In a preferred embodiment of the invention, the anionic stabilizer is hydrophobe-modified and contains one or more hydrophobic groups, suitably being a hydrophobically modified polysaccharide, preferably carboxymethyl cellulose. Examples of suitable groups include hydrophobic substituents containing from 4 to about 30 carbon atoms, notably hydrophobic amide, ester and ether substituents comprising a saturated or unsaturated hydrocarbon chain of at least 4 and preferably from 8 to 30 carbon atoms, optionally being interrupted by one or more heteroatoms, e.g. oxygen or nitrogen, and/or groups containing a heteroatom, e.g. carbonyl or acyloxy. Suitable anionic polysaccharides, anionic hydrophobically modified polysaccharides and methods of introducing hydrophobic substituents into polysaccharides are for example disclosed in U.S. Pat. No. 4,687,519 and International Pat. Publ. No. WO 94/24169, which are hereby incorporated herein by reference.
In another preferred embodiment, the anionic stabilizer is selected from inorganic anionic materials, preferably anionic inorganic polyelectrolytes such as, for example, compounds containing silicon atoms, e.g. various forms of condensated or polymerized silicic acid which have negative hydroxyl groups, e.g. oligomeric silicic acid, polysilicic acid, polysilicates and polyaluminiumsilicates.
The anionic stabilizer can also be selected from microparticulate material where both organic and inorganic anionic materials are encompassed. Suitable particulate materials of this type include highly cross-linked anionic vinyl addition polymers, e.g. acrylamide-based and acrylate-based polymers, anionic condensation polymers, e.g. melamine-sulfonic acid sots, inorganic silica-based materials, e.g. materials of the type present in aqueous silica based sots like silica sots, aluminated silica sots, aluminiumsilicate sols, polysilicate microgels and polyaluminiumsilicate microgels, as well as silica gels and precipitated silica. The microparticulate material preferably is colloidal, i.e. in the colloidal range of particle size. The colloidal particles suitably have a particle size from about 1 nm to about 80 nm, preferably from 2 to 35 nm and most preferably from 2 to 10 nm.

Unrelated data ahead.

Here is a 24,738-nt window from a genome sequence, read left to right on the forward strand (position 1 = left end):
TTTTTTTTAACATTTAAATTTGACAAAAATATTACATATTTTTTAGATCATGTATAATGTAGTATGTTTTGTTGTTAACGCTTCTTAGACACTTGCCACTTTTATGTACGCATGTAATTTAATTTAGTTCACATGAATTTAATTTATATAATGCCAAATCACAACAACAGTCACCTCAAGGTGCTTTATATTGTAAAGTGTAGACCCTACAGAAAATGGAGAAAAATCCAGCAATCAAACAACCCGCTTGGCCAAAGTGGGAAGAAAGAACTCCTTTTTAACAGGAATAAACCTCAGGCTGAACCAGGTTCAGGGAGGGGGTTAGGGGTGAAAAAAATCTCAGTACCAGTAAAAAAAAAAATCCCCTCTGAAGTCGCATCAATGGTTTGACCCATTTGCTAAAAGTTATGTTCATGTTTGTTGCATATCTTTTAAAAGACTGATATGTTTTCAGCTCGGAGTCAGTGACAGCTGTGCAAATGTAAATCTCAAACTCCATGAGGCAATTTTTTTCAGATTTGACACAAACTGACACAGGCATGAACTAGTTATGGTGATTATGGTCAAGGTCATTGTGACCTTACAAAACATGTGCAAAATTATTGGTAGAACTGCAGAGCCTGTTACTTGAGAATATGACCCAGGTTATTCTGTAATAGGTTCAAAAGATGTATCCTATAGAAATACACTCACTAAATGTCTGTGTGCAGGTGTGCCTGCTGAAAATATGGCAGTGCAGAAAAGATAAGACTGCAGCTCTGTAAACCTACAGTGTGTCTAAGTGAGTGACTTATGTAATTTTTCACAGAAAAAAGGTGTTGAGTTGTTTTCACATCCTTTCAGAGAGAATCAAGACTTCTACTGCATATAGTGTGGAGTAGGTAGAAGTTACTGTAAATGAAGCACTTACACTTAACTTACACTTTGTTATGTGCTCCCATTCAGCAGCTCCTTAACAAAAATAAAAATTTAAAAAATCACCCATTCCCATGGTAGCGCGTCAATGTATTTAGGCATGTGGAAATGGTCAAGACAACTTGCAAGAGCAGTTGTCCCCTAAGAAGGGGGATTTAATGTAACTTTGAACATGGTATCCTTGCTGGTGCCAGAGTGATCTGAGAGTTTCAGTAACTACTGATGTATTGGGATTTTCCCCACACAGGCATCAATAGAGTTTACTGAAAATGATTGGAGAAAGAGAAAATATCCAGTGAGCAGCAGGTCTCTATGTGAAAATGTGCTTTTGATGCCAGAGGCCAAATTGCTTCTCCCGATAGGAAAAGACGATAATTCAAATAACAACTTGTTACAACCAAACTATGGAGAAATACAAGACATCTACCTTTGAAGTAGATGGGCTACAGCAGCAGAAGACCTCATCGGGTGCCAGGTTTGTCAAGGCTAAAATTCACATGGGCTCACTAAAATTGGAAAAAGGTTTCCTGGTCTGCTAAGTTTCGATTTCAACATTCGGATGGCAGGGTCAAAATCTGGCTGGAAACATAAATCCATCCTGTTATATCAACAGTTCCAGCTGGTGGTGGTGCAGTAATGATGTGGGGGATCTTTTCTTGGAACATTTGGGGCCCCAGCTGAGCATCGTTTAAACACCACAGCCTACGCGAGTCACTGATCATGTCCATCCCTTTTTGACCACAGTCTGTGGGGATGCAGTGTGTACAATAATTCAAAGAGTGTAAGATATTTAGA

The molecular weight of the anionic compound can be varied over a broad range from a few hundreds or thousands to several millions. Usually the molecular weight is above 200 and suitably above 500, whereas the upper limit is usually 10 million and preferably 2 million. In a preferred embodiment, the molecular weight is up to about 50,000.
The amount of cationic and anionic compounds present in the dispersion according to the invention can be varied over a broad range depending on, among other things, type and charge density of the cationic and anionic materials, type of sizing agent, desired anionicity/cationicity and solids content of the resulting dispersion. The present dispersion is suitably anionic and hereby is meant that the anionic charge of the anionic stabilizer is greater that the cationic charge of the cationic compound. In the dispersion, the cationic compound can be present in an amount of up to 100% by weight, usually from 0.1 to 20% by weight, suitably from 1 to 10% by weight and preferably from 2 to 7% by weight, based on the sizing agent, and the anionic stabilizer can be present in an amount of up to 100% by weight, usually from 0.1 to 20% by weight, suitably from 0.2 to 10% by weight and preferably from 0.3 to 6% by weight, based on the sizing agent, where the overall charge of the cationic compound and the anionic stabilizer which are present in the dispersions preferably is anionic or negative.